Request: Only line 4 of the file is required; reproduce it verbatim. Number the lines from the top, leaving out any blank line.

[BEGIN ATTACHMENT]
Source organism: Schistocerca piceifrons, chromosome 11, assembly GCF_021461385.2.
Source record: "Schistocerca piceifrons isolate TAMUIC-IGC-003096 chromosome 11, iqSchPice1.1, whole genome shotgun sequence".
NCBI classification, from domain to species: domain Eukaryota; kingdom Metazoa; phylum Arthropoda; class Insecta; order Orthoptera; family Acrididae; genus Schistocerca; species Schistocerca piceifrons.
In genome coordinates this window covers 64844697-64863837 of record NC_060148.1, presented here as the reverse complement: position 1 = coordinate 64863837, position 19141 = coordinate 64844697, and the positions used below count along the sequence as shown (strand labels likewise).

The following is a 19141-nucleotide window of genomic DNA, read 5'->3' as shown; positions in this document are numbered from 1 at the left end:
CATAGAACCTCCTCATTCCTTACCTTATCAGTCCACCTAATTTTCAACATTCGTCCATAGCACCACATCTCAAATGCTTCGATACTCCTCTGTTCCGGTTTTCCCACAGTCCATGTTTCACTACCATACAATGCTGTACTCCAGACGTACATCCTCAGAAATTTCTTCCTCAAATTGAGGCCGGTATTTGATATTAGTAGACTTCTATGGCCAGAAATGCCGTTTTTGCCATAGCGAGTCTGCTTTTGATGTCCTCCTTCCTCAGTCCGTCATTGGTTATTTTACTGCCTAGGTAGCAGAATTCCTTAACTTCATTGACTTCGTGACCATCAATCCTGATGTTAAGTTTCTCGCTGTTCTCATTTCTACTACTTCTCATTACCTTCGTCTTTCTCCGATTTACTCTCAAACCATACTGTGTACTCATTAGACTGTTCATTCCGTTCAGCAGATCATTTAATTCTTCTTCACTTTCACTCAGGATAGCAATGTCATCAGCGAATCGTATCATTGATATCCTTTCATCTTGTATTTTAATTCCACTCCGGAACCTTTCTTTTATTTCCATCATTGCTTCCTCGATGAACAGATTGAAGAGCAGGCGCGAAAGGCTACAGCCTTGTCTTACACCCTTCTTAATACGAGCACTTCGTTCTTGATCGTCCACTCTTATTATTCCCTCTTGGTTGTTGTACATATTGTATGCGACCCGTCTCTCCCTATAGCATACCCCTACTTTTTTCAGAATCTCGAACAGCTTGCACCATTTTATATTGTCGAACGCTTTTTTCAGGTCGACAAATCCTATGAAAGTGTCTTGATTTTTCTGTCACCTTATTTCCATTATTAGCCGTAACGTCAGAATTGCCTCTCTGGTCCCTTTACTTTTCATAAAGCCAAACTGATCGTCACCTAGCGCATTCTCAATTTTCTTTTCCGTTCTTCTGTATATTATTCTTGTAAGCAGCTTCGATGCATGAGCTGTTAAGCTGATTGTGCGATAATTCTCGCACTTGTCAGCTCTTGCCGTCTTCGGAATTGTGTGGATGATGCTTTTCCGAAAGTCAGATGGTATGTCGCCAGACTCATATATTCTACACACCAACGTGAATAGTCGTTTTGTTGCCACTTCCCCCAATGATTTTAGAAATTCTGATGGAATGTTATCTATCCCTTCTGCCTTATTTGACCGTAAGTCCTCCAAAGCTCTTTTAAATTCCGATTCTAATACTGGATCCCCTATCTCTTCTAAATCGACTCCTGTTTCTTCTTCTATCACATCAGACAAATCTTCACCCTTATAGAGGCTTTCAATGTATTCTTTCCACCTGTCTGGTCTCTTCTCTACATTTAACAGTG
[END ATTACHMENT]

In genome coordinates this window covers 64844697-64863837 of record NC_060148.1, presented here as the reverse complement: position 1 = coordinate 64863837, position 19141 = coordinate 64844697, and the positions used below count along the sequence as shown (strand labels likewise).